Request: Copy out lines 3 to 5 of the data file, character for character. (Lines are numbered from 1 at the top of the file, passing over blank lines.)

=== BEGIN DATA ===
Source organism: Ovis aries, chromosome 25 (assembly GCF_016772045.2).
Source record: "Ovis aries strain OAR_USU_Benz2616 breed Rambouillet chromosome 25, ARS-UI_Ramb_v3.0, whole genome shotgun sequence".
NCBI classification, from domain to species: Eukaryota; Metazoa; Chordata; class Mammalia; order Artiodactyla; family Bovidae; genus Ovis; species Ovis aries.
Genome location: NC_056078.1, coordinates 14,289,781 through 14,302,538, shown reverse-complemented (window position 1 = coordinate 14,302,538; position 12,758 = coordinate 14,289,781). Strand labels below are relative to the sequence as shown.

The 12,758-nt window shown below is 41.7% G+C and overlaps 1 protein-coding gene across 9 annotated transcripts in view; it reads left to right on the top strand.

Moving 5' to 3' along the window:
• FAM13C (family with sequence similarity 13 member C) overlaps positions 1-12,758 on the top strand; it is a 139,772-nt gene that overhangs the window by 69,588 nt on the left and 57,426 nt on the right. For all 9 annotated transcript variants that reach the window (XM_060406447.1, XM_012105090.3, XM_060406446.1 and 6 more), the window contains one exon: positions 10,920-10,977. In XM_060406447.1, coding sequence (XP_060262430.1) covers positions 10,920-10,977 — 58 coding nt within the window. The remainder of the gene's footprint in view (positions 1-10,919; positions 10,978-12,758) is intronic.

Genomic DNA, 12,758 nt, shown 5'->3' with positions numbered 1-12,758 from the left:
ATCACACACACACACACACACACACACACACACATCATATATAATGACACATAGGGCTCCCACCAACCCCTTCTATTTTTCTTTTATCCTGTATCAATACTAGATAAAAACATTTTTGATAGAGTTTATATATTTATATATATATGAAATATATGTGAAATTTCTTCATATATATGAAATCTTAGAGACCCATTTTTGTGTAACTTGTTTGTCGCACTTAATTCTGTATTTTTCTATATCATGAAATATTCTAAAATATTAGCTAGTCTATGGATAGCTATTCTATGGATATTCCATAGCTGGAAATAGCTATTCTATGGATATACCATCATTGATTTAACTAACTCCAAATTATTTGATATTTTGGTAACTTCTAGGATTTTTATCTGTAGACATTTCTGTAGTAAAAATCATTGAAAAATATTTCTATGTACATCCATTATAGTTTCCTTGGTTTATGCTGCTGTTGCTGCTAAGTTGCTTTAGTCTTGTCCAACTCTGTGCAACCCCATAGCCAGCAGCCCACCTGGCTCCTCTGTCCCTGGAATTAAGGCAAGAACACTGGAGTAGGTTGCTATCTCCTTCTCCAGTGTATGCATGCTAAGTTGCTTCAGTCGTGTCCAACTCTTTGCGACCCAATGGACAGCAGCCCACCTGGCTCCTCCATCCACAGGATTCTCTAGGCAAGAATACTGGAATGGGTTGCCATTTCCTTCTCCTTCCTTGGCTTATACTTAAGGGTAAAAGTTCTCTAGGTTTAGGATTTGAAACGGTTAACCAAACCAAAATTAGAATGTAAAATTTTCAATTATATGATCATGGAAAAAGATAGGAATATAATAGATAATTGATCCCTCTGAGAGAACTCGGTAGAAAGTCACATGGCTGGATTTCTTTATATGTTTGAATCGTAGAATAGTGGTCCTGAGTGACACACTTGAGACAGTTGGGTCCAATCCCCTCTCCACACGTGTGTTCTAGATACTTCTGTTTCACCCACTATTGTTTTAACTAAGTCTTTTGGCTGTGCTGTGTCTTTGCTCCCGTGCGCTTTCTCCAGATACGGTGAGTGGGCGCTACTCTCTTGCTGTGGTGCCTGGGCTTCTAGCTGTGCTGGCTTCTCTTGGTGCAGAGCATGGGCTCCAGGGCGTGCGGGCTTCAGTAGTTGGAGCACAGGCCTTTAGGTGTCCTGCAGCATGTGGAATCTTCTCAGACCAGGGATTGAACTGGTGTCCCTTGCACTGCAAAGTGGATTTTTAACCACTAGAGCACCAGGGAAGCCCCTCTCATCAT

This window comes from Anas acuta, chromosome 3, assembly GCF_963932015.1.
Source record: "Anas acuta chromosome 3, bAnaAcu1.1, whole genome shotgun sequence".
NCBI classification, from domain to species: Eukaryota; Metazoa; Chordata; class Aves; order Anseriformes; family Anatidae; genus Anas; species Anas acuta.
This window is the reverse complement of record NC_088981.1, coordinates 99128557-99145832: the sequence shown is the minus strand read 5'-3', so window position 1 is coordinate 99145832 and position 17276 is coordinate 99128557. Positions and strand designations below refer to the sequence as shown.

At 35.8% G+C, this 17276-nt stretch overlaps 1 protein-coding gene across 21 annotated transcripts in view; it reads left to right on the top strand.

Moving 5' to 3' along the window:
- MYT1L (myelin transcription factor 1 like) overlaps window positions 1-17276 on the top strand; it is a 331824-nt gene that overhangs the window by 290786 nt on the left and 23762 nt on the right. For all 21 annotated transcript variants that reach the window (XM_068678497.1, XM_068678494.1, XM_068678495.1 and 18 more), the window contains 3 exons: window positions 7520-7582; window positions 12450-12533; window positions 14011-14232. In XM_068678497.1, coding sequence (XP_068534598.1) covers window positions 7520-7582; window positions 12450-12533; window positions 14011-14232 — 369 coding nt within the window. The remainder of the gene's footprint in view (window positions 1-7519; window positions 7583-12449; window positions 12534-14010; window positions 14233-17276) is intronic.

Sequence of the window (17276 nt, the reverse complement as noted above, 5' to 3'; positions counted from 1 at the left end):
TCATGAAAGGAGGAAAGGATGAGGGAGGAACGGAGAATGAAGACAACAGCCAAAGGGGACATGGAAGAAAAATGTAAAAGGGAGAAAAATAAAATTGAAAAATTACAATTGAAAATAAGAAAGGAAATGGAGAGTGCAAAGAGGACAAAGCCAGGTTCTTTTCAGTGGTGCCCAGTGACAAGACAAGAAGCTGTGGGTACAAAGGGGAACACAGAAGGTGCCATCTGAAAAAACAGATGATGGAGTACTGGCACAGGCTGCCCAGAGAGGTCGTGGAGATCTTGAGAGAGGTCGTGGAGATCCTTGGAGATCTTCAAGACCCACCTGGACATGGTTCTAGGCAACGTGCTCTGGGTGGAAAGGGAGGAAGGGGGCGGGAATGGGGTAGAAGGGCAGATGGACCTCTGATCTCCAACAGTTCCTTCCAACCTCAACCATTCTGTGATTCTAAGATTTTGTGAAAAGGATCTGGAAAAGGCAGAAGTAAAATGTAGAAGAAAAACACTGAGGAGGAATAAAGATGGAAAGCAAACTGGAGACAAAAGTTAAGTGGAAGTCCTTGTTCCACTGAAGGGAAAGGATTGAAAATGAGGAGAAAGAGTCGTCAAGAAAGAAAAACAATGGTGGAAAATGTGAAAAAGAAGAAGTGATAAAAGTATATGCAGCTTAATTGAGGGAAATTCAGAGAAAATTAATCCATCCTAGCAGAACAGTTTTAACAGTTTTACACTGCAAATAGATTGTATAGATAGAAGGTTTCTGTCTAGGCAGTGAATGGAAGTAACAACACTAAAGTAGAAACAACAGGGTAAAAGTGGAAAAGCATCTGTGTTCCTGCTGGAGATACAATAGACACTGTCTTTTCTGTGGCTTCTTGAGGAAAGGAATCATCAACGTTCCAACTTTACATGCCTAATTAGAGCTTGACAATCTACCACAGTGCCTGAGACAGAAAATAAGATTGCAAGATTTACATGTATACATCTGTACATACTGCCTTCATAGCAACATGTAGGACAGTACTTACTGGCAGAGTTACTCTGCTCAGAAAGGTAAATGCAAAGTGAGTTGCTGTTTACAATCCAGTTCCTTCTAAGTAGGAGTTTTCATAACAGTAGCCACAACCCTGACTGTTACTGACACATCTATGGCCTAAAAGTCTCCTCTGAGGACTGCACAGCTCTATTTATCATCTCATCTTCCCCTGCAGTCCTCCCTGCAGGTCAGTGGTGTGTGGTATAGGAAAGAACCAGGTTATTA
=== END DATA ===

NCBI classification, from domain to species: Eukaryota; Metazoa; Chordata; class Mammalia; order Artiodactyla; family Bovidae; genus Ovis; species Ovis aries.
Genome location: NC_056078.1, coordinates 14,289,781 through 14,302,538, shown reverse-complemented (window position 1 = coordinate 14,302,538; position 12,758 = coordinate 14,289,781). Strand labels below are relative to the sequence as shown.

The 12,758-nt window shown below is 41.7% G+C and overlaps 1 protein-coding gene across 9 annotated transcripts in view; it reads left to right on the top strand.